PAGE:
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http://www.consumerreports.org/content/dam/cro/news_articles/Electronics/CR-Electronics-Inline-Understanding-Your-Cable-Bill-05-16.jpg May 19, 2016 | Over the last few months, our colleagues at Consumerist have reviewed cable and internet service bills for seven of the nation’s largest providers in an attempt to make sense of all those fees and charges. Here's what they learned from these bills covering cable, satellite, and fiber customers from Connecticut to California.

1. Everyone Is Nickel-and-diming Their Customers, Some More Than Others

The fees! The fees are everywhere!

As a rule of thumb, the collection of taxes, fees, and surcharges above the stated subscription price ranged from about 15% to 30% of any given customer’s total bill (including bills we looked at but didn’t publish).

Kate Cox, Reporting for Consumerist.org. Consumerist is an independent source of consumer news and information published by Consumer Media LLC, a not-for-profit subsidiary of Consumer Reports. Our mission is to help consumers understand, engage with, and discuss the systems and forces that influence the marketplace, so that we, as consumers, can all make better, more informed decisions.

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Special Report | The Francis I Chronicles: Employers not offering health insurance are 'true leeches.'

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  • "Living off the blood of the people: This is a mortal sin," said the pope. "It is a mortal sin. And it takes much patience, much restitution to convert ourselves from this sin."
  • Related: It's time for business leaders to stand up for the community.

Joshua J. McElwee, National Catholic Reporter

Submitted by Evergreene Digest Contributing Editor Mike Steigerwald

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http://evergreenedigest.org/sites/default/files/End%20Corporate%20Greed%20Occupy.jpg May 19, 2016 | Pope Francis has condemned employers who exploit their workers by offering only temporary contracts or not providing health insurance, calling them "true leeches [that] live on the bloodletting of the people they make slaves to work."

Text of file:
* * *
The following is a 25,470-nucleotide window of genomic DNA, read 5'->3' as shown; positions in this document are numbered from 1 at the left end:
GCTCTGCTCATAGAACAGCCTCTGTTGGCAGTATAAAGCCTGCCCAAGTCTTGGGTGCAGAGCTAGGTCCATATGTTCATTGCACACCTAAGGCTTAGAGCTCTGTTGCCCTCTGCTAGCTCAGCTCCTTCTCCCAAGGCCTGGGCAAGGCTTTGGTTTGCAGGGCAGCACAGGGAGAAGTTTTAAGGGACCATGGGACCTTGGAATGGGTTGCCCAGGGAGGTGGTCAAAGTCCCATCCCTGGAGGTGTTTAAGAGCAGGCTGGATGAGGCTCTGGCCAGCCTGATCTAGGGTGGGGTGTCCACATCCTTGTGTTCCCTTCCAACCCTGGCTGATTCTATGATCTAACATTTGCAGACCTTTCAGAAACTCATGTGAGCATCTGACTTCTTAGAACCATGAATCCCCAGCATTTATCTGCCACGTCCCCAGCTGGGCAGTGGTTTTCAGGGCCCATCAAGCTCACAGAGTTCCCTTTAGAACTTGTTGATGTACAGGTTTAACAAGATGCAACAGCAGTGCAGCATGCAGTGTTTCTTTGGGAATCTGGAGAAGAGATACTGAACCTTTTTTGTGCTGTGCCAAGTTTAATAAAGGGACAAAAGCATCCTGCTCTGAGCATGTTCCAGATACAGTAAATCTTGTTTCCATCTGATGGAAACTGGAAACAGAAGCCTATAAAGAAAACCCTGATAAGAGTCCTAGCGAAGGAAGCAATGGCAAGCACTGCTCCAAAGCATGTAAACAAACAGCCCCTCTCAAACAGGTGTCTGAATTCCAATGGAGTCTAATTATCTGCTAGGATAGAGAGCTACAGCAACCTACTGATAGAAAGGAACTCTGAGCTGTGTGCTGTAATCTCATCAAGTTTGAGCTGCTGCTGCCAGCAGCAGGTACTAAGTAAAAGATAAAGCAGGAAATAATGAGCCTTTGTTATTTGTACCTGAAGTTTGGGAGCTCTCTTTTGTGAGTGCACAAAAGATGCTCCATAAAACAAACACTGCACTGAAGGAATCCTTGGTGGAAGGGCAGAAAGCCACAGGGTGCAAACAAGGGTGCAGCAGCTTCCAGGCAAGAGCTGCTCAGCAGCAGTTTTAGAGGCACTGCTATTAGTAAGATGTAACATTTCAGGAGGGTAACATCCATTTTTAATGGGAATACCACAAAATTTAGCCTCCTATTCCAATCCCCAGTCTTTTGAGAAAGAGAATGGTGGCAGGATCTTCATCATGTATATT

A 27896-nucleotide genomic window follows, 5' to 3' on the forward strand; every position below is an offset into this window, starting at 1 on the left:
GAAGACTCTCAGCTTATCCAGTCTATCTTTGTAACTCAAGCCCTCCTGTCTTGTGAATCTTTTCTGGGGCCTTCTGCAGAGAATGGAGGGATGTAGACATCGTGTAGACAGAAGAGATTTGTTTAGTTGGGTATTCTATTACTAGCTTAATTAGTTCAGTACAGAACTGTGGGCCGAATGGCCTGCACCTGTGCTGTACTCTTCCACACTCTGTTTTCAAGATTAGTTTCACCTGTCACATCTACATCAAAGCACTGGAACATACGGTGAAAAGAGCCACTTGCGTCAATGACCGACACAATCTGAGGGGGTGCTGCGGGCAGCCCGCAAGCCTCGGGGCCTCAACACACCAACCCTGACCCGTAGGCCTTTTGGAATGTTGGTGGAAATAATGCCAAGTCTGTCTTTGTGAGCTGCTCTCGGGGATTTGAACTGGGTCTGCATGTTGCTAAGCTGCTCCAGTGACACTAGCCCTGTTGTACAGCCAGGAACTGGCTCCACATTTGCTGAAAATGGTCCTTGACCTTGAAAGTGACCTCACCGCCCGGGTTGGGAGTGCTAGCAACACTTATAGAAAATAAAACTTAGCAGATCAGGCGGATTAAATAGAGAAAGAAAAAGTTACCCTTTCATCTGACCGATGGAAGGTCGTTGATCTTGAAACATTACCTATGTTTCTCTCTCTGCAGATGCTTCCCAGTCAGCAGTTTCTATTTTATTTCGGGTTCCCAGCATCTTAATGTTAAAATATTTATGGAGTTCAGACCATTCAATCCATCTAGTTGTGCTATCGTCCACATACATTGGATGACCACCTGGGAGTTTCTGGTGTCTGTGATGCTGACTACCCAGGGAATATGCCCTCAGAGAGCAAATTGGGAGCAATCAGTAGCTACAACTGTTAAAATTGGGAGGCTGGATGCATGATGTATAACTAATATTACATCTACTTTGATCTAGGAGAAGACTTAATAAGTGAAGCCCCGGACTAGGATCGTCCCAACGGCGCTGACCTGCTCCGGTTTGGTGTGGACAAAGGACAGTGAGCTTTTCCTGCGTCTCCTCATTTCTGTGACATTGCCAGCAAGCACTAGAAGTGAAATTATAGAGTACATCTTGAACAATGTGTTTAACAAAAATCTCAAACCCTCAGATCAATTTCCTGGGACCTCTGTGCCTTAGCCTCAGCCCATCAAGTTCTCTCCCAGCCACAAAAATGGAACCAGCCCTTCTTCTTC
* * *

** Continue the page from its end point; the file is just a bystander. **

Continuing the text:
Reflecting Thursday on the day's Mass readings during his homily at Casa Santa Marta, the pontiff also said that Christians err when they think there is a "theology of prosperity" in which God "sees that you are just and gives you much wealth."

Joshua J. McElwee is NCR Vatican correspondent. 

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It's time for business leaders to stand up for the community, Robert MacGregor, Minneapolis (MN) StarTribune 

Corporate elites nearly moved mountains for the good of society, residents and cities. Here's a wake-up call to get going again. 

 

It's time for business leaders to stand up for the community.

Corporate elites nearly moved mountains for the good of society, residents and cities. Here's a wake-up call to get going again. 

 

Robert MacGregor, Minneapolis (MN) StarTribune 

 

 

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May 13, 2016 | I recently attended a luncheon with some 85 Minnesotans in Naples, Fla. — a remarkable function focused on the exceptional work of the Minnesota Historical Society.

As I reviewed this outstanding Minnesota institution’s materials, acknowledging a long list of wealthy contributors and Minnesota foundations, I was especially proud to have strong Minnesota roots.

There are more large foundations in Minnesota developed by successful business people than perhaps anywhere else in the U.S.

Robert MacGregor is co-chair of the Global Governing Board of the Caux Round Table, an international network of business leaders working to promote a moral capitalism.